There are times in life when one feels less than adequate. In fact, there are times when you feel downright foolish. As we get older, we think we’ve seen it all but we haven’t. Many of us have experienced a time when we have felt violated — a friend’s apartment is robbed; someone is held up at gunpoint. These people have faced much worse than Roselle and I recently did. We are incredibly relieved that it wasn’t worse. Nevertheless, you lose sleep and you wonder just how you could have been so dumb; so stupid; so inept.
Here’s the story. I recently bought a 2016 Prius. We had stopped in New York City one Friday and were on our way to see our daughter, Sarah, her life partner, Dan, and their baby, Noah, in Lambertville, New Jersey. Of course we had to get out of New York on a Friday afternoon around two o’clock. Sarah had suggested the GW Bridge but that was counter-intuitive so I headed toward the Lincoln Tunnel, taking West End Avenue which was a total, and I mean total, mistake. As Pete and Arlo would have sung, “…inch by inch.” As we were getting closer to the tunnel, around 62nd Street, we heard a man yell, “You car’s on fire!” As we pulled forward, a tall man in work clothes yelled, “Your car’s on fire” a second time.
We stopped, of course, and the man announced that this was our lucky day — he was a car mechanic on his way to a different job. He authoritatively told me to pop the hood and announced that he saw the problem. It seems I had hit a pot hole and the clamps on the engine block had come loose. He assured us he could fix it on the spot.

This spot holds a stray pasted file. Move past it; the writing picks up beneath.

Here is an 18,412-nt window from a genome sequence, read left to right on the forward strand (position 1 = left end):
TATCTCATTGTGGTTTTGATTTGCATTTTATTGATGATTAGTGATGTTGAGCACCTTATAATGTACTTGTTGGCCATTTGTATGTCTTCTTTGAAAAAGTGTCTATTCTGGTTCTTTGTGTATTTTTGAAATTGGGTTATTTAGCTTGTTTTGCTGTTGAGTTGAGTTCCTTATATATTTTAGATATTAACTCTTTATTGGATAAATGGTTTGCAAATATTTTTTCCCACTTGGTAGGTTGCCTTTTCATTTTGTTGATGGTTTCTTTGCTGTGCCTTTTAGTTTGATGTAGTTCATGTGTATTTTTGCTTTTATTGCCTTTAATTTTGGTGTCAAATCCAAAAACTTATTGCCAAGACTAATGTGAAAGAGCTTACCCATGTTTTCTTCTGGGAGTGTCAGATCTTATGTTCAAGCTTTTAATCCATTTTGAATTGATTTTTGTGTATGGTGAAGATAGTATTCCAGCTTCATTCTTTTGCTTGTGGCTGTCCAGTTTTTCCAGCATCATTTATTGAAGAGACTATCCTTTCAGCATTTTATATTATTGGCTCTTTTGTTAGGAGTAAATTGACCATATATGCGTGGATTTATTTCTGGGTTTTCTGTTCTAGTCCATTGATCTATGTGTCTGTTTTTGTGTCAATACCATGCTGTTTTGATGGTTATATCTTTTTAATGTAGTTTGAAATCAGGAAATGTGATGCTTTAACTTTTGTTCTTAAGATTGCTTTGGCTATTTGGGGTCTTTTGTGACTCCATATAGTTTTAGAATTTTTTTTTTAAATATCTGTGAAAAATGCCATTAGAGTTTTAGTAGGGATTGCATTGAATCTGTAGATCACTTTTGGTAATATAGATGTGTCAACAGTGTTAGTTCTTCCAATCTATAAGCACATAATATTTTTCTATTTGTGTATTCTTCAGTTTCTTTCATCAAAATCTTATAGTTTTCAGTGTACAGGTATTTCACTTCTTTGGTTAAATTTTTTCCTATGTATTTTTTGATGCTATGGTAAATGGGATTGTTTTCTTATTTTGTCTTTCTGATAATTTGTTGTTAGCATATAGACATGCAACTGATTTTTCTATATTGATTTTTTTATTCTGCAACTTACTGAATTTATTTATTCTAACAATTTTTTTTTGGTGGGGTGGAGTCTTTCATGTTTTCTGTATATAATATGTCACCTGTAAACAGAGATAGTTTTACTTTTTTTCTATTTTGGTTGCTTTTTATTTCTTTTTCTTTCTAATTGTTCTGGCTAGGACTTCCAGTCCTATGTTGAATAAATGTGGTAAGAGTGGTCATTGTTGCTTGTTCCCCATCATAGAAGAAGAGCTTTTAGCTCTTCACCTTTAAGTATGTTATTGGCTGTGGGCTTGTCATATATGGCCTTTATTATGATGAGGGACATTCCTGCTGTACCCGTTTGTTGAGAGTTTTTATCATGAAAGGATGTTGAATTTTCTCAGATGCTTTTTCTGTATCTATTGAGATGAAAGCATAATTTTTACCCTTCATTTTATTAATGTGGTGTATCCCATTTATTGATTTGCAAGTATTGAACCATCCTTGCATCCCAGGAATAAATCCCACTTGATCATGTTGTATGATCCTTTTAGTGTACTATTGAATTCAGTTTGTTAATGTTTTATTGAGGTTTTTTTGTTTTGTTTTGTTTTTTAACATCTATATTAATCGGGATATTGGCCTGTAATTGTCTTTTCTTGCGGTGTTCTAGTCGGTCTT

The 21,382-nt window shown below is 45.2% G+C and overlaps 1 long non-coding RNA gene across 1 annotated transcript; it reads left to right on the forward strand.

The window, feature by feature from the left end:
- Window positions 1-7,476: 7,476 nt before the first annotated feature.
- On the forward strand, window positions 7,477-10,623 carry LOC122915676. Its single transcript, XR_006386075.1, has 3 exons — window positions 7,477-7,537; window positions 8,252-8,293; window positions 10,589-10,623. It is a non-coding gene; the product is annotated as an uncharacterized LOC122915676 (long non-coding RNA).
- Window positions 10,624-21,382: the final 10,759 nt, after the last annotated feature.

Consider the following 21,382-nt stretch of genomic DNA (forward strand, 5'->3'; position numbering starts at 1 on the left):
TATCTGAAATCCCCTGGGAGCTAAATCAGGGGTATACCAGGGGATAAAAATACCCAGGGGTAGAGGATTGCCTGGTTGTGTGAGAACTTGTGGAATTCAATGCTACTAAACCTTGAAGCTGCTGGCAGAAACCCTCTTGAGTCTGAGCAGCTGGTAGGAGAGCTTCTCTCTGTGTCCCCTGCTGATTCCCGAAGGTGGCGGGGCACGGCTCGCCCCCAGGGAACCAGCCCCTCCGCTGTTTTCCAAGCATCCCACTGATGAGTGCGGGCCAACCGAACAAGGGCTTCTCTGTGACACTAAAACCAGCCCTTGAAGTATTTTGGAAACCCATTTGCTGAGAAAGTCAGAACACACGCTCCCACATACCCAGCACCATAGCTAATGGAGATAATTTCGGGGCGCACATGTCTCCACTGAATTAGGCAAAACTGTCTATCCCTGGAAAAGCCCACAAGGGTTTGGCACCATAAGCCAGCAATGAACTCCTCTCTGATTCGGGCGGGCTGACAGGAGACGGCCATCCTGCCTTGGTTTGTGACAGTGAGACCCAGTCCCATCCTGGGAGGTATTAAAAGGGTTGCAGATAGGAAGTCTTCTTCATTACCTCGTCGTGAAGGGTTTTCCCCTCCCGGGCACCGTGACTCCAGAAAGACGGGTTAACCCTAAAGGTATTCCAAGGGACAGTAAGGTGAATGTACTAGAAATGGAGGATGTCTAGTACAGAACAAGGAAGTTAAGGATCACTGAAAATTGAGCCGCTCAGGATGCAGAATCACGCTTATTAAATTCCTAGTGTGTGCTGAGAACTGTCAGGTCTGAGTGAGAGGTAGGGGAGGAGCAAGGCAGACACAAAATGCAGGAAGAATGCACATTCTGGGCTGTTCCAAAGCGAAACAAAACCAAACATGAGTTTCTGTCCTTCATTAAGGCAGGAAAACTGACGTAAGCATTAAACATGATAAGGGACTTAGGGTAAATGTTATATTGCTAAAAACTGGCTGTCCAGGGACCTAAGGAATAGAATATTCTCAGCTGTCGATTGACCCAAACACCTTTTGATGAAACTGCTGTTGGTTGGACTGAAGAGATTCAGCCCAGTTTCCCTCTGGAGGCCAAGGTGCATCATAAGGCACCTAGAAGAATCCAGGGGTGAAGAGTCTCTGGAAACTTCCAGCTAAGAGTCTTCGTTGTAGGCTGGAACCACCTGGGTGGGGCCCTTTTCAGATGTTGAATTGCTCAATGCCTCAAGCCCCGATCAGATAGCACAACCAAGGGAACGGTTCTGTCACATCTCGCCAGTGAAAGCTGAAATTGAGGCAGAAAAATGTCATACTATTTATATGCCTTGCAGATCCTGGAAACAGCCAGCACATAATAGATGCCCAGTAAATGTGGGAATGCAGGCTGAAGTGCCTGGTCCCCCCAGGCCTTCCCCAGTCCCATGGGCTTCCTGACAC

He told me that the car had overheated and directed me to buy a gallon of water in a nearby grocery store. That took forever since the store was really busy. When I returned, he assured us that he had fixed the problem. He told us to make sure that we checked the radiator and held out his hand saying that his boss at the car repair place told him to collect $386. I told him we didn’t have it. He said that we could give him a credit card. I didn’t like that idea so I gave him the cash that I had gotten for the trip. He said that none of that money was for him so I gave him a twenty dollar tip. He made several faces and asked for a hundred. I gave him another twenty and we were off to New Jersey. With the benefit of hindsight, some of you will say we should have called AAA or the Toyota roadside assistance people but we were VERY anxious to get to New Jersey and we were already running late.
As soon as we go through the Lincoln Tunnel we realized that we had been scammed. The guy had someone else on the corner who had seen the Massachusetts plates, realized we were out-of-towners and yelled, “Fire.” Surely there will be someone reading this who will believe that I got what I deserved and that I am a fool. Granted, such a person would have a point. And as the always wonderful Roselle points out, the scammer could have gotten behind the wheel and driven away with the car and the dog and it would have been worse. Nevertheless, I lost a lot of sleep. The guy may well be on the same corner pulling the same scam on another sap.
We tried to call the police but try Googling, “Report a crime in NYC” and see what you get. Perhaps that’s why crime stats in New York keep going down. In any case, I feel like dirt. Don’t let it happen to you.